Since 2019, Lebanon's financial crisis is taking the headlines of major newspapers. In this blog post, PhD candidate Cybele Atme outlines, in line with many historical analysis, how Lebanon's contemporary financial system has been shaped by colonialism and foreign interests.
Recently, IMARC Master's students wrote a blog post on one of the central themes of the course 'Urban Issues, Culture and Crime'. Two noteworthy submissions will be featured on the Rotterdam Criminology Blog, and this post features the second blog, written by Kyra van der Boor.
Recently, IMARC Master's students wrote a blog post on one of the central themes of the course 'Urban Issues, Culture and Crime'. Two noteworthy submissions will be featured on the Rotterdam Criminology Blog, and this post features the first blog, written by Elise Maes.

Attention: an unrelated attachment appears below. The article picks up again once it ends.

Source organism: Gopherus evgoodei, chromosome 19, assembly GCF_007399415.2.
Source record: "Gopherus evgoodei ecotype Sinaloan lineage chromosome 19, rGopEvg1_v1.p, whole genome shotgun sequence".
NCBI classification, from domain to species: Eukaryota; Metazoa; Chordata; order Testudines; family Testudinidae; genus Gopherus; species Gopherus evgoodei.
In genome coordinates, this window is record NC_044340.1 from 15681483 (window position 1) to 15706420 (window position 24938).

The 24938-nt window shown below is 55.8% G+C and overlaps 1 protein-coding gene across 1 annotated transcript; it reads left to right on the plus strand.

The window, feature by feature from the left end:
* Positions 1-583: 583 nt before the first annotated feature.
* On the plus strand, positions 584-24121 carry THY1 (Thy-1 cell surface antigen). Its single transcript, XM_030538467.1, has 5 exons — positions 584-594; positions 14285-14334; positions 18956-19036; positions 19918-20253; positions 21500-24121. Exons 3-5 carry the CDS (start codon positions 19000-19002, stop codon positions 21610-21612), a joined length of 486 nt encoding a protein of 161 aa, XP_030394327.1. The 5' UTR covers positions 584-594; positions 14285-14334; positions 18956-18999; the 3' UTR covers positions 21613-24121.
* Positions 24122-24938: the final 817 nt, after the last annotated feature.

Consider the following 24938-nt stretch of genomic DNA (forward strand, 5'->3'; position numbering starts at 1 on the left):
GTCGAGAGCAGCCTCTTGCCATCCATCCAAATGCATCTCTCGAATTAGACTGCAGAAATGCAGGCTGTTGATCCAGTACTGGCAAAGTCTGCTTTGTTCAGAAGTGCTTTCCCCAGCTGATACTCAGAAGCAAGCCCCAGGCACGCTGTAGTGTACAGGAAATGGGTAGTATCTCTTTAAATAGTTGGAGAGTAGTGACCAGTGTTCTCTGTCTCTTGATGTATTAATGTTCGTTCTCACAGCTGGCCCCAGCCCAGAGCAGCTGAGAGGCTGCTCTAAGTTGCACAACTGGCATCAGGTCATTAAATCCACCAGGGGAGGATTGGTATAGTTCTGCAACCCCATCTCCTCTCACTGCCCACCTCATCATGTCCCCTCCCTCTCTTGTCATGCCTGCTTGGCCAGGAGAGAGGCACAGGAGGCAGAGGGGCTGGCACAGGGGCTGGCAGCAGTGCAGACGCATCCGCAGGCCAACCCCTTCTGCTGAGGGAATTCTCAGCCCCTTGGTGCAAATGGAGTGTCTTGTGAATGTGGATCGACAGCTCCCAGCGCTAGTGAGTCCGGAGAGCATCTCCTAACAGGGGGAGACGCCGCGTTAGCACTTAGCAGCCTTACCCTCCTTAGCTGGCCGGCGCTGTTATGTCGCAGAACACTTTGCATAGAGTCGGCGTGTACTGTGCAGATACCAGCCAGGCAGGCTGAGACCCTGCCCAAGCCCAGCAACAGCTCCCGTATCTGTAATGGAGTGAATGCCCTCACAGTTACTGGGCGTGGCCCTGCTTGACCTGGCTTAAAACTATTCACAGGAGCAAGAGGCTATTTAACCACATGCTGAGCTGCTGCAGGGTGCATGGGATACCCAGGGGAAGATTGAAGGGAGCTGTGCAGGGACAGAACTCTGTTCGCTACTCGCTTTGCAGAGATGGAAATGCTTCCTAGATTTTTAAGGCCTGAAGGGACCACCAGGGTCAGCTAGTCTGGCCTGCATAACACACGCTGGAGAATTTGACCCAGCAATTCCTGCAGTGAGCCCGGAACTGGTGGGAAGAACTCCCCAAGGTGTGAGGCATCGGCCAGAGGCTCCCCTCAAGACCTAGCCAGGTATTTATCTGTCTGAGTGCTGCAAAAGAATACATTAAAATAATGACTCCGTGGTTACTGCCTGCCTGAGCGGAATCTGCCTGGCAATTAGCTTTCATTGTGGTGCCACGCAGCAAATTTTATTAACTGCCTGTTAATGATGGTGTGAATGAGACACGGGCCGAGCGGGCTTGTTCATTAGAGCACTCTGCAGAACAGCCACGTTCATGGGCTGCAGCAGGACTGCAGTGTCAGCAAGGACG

In deze blog buigen Jing Hiah en Richard Staring zich over de recente plannen van het EU waarin gepleit wordt voor een ruimhartiger arbeidsmigratiebeleid, versus raciale, beleidsmatige stereotyperingen en arbeidsuitbuiting in Nederland.
In this blogpost, PhD candidate Isabella Regan discusses the role of private online investigations in conflict settings. Paying specific attention to its use in the current conflict in Ukraine, she touches upon challenges related to legal, ethical and practical implications. The next four years, she will conduct a critical analysis of public and private power (im)balances within online open-source investigations of (transnational) crimes.
Recently, our colleague Abby Muricho Onencan attended the Leiden University annual Diversity and Inclusion Symposium. In this post, she reflects on the keynote address by Professor of Sociology of Law, Ashley Terlouw. Abby shares some new, and intriguing thoughts on the legal perspective of diversity and inclusion that she gathered from the symposium.